3. Making the winter defense available only to moderate-income tenant households, defined as households whose income does not exceed 100% of Area Median Income.

  4. Establishment of a mitigation fund for low-income tenants who utilize this defense and cannot access funds through other assistance programs, or to  affordable housing providers who demonstrate that (1) an eviction was delayed during this period because the tenant raised this defense and (2) the tenant is unable to pay rent during that period independently.

Council staff estimates that this mitigation fund would need just over $500,000 to ensure all landlords of households likely to be otherwise evicted are reimbursed for unpaid rent over the winter months.  This estimate is derived from households that could not take advantage of other mitigation funds and that rental assistance would be needed for all three months covered by the legislation.  This estimate is based upon the number of tenants evicted in the three winter months in the Losing Home Report, or 187 evictions for non-payment of rent for the time period.  Last year existing rent assistance funds were able to help 32 households a month, or about 96 tenants over the three winter months.  This means about to fully assist the number of renters likely to owe money for failure to pay rent over the winter months, we’d have to provide funding sufficient for 95 additional renter households at an average of $1900 per renter, or the average assistance provided by Home Base in 2019.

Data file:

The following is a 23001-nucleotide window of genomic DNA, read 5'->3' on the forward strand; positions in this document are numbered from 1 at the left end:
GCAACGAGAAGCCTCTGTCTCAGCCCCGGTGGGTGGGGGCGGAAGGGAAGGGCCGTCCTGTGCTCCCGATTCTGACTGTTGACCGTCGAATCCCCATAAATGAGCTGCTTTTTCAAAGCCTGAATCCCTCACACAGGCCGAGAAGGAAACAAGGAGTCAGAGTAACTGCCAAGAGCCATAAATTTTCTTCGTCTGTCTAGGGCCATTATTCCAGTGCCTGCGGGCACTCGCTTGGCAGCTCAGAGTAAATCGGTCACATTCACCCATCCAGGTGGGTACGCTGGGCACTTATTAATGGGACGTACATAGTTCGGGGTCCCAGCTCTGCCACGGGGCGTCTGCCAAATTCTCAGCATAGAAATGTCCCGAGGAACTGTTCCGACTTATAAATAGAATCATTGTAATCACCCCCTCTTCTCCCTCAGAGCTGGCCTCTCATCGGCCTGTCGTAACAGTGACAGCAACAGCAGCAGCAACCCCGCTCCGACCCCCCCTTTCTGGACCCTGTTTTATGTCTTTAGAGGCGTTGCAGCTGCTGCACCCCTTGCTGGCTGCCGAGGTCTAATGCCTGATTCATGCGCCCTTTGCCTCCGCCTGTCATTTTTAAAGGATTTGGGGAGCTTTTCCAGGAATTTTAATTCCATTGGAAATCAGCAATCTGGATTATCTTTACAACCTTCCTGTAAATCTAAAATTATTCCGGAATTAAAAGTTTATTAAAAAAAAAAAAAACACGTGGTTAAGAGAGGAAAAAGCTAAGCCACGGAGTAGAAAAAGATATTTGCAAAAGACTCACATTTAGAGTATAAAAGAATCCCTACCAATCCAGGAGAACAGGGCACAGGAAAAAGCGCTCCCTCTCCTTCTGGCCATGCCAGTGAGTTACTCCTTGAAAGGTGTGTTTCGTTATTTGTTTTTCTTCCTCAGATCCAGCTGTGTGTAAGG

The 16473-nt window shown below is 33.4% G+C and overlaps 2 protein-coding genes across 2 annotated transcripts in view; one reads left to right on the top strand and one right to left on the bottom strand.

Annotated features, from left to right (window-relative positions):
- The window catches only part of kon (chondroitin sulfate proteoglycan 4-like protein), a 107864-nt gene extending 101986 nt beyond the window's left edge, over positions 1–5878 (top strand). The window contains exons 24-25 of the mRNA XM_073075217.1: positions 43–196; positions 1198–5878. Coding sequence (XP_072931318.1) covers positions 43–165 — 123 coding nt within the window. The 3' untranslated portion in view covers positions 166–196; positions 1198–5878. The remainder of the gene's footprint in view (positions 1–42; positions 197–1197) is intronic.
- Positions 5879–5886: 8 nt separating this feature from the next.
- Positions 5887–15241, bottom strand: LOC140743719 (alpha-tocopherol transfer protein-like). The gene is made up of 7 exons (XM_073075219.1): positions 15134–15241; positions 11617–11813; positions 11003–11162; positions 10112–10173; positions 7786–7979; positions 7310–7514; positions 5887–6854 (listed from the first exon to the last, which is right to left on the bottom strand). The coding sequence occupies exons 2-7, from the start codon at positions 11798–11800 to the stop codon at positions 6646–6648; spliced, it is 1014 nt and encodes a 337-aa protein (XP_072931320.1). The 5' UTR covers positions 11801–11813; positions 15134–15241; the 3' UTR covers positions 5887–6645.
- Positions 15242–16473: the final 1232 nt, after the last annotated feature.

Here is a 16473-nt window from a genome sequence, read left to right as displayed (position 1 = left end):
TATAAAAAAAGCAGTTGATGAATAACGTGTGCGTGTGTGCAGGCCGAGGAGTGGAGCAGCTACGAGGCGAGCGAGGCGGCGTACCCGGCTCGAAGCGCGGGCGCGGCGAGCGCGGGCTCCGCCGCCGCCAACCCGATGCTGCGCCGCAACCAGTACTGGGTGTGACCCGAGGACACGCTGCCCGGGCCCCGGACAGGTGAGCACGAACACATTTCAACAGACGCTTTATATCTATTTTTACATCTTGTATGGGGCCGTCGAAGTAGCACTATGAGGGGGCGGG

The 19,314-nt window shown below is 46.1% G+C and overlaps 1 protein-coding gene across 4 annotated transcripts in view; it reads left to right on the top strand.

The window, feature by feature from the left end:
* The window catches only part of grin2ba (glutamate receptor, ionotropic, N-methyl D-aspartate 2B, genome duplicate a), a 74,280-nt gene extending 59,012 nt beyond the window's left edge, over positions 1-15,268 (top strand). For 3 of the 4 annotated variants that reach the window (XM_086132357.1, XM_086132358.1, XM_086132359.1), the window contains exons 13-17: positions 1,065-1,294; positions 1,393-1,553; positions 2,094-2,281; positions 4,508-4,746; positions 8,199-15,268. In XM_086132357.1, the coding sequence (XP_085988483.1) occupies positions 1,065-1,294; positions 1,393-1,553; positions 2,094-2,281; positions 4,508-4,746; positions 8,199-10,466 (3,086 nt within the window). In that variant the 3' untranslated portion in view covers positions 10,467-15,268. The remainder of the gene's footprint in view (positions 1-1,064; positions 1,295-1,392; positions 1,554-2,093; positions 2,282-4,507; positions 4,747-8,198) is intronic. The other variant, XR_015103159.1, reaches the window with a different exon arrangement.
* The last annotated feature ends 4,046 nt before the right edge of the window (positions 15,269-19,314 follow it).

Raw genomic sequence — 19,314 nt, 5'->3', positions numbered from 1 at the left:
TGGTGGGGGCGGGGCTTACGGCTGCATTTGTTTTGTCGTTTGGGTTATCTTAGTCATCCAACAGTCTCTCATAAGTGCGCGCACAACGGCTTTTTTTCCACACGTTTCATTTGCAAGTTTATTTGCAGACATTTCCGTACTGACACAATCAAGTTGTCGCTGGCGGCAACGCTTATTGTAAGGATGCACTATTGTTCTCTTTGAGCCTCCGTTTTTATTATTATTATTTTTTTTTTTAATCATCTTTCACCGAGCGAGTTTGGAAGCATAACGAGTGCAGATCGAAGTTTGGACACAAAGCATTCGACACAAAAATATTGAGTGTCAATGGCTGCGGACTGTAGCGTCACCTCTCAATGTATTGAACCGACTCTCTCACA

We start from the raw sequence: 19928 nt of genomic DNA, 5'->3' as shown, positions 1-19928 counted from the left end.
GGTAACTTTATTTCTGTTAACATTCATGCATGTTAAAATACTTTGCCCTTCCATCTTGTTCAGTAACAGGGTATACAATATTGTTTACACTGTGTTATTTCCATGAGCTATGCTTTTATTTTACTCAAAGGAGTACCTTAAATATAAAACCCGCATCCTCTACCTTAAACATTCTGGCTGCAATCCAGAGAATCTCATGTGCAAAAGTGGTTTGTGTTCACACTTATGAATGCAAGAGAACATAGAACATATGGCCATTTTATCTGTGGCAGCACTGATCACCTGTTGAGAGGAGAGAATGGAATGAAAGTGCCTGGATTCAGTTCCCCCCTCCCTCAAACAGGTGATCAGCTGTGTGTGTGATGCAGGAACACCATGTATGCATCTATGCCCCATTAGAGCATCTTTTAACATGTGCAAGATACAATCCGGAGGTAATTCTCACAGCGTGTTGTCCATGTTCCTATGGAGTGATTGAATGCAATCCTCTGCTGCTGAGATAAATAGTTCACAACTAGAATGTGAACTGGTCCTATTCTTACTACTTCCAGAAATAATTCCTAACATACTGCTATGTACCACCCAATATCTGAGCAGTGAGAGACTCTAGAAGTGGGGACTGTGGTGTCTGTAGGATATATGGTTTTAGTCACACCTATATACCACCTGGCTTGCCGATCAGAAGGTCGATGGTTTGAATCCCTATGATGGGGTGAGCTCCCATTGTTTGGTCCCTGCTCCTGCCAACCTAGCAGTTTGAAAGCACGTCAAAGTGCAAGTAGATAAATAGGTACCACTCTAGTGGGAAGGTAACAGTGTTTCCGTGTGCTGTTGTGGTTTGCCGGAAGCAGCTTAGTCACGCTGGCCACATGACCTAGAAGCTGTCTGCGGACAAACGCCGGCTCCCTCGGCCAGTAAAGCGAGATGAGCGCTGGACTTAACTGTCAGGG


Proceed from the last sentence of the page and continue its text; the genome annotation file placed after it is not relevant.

West Seattle Chamber Luncheon